10 Countries Where You Didn’t Know Most People Speak English (Slideshow)
April 8, 2016
Worried about a language barrier with international travel? These 10 countries have a surprising amount of English speakers
The Netherlands, 90%
Ever fantasize about exploring the canals of Amsterdam or visiting the famous Van Gogh Museum or Anne Frank House, but worry about the complicated-sounding Dutch language? Your trip can be more than just a pipe dream, because about 90 percent of locals speak English. Despite Dutch being the official language, almost every citizen knows English, as it is a mandatory course in all secondary schools. People of the Netherlands are often fluent in a third language too, with 70 percent also speaking German, and 29 percent knowing French.
The North Germanic Norwegian language (and its two written forms: Bokmål and Nynorsk) rules in Norway, with 95 percent of the population speaking it as their first or native language. However, the primary foreign language taught in schools in Norway is English, and most citizens born after World War II are fairly fluent, with 90 percent claiming to speak it. So even though Jostedalsbreen (Europe’s largest glacier and its surrounding national park) and Møre og Romsdal (the coastal road often referred to as the most beautiful in the world) have intimidating names, asking for directions to get to them should be no problem. And if you happen to make it to Jostedalsbreen, try some Olden, a bottled water made from the glacier!
Like Norway, its neighbor to the west, Sweden also has a large population of English speakers, with at least 86 percent reportedly semi-fluent in the language. Of course Swedish the official language, but learning English as a second language has been common since as far back as 1849, and has been a compulsory subject for students from first to ninth grade since the late 1940s. If you want to attempt a little bit of Swedish, the most common words are actually similar-sounding to English. For instance, hej (pronounced “hey”) is the usual greeting, and tack is the word for “thanks.” Feel free to use these if you encounter a helpful local while skiing, hiking, canoeing, or another outdoor activity that has to be experienced in the Scandinavian country.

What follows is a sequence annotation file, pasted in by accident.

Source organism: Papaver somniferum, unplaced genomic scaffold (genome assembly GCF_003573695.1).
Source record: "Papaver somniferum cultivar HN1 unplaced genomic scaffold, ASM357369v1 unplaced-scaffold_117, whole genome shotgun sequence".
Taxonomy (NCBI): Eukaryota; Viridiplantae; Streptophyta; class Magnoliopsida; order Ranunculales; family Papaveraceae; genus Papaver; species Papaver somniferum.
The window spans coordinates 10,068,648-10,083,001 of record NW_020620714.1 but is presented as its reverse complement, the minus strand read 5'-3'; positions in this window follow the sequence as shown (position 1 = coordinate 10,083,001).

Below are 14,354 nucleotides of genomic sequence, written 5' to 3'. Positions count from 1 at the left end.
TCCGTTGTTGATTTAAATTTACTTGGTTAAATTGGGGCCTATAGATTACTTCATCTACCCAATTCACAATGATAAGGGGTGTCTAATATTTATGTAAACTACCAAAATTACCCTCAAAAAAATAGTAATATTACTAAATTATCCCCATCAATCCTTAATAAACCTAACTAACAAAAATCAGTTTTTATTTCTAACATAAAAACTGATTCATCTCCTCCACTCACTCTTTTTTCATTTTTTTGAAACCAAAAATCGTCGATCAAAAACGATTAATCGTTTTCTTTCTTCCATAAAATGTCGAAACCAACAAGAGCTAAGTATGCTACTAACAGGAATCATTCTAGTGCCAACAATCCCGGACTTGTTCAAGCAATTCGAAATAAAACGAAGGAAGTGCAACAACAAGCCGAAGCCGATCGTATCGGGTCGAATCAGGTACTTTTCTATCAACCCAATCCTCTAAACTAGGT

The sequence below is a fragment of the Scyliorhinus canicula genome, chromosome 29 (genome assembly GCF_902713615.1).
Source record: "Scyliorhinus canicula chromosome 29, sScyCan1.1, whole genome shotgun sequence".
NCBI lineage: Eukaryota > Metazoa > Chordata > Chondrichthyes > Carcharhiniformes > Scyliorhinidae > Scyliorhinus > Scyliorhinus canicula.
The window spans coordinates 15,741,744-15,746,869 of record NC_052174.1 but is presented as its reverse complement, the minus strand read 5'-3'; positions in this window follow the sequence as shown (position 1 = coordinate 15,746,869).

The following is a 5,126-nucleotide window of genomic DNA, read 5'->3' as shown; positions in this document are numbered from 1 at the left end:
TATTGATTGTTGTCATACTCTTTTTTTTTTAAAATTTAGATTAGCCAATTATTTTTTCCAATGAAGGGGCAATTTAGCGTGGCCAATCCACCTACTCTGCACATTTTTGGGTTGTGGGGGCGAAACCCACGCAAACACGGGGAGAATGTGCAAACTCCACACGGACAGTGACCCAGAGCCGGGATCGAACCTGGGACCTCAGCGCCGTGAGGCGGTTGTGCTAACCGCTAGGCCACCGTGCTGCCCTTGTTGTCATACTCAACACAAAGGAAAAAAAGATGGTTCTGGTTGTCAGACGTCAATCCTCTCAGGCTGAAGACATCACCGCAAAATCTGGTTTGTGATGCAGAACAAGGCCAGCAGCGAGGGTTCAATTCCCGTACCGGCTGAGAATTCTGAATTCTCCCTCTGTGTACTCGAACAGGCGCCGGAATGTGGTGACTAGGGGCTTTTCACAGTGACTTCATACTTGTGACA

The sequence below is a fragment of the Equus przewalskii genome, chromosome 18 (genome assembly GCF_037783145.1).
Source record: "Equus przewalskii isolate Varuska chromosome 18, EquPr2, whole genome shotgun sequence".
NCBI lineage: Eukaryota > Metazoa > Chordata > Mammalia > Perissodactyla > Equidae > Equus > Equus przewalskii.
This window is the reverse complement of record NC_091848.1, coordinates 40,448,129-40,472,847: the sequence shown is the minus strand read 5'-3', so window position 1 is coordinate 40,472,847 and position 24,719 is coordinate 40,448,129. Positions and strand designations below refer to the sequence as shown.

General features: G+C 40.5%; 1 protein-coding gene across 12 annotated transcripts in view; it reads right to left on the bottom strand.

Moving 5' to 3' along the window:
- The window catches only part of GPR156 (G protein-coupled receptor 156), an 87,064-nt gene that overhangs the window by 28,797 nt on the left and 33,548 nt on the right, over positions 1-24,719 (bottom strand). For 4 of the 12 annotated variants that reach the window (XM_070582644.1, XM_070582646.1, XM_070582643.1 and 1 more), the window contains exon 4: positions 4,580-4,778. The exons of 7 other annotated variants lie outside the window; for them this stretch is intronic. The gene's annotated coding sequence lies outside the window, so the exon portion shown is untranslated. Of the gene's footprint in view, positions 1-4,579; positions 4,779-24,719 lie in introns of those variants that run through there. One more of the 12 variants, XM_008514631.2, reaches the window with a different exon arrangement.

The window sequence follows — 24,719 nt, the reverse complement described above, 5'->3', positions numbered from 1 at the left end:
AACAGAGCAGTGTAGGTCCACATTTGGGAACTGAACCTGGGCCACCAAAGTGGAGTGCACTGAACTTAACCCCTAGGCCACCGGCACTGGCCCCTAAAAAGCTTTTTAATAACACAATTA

Copenhagen is often referred to as the happiest city on Earth, and you’ll be happy to know that about 86 percent of Denmark’s population speaks English as a second language — generally with a high level of proficiency. Yes, Danish is the de facto national language, but that doesn’t mean you can’t use English to get around. So whether you’re trying to hitchhike across the country (quite common, and usually those who pick up hitchhikers speak English) or attempting to order a smørrebrød (an open-faced sandwich, involving such ingredients as pickled herring or liver pâté on rye, which is the traditional Danish lunch), your trip should be easy and stress free.
Israel has two official languages, Hebrew and Arabic, but if you were to ask a local if they speak English, they might get offended. Of course they do. Some 85 percent of the population is proficient in English, and many official logos, road signs, and product labels are printed in the language. Television programs are often broadcast in English as well, and almost all students begin learning it in grade school. That being said, Israel is also considered a country of immigrants, so it’s not uncommon to hear Russian, Amharic, or even French while visiting the 500-meter deep, 40-kilometer long, 10-kilometer wide Ramon Crater (one of the largest in the world) or the white coastal cliffs at Rosh Haniqra. Still, you should feel confident when ordering your falafel (a must), hummus, or shawarma (sliced rotisseried lamb or other meat in a pita).
Sierra Leone, 84%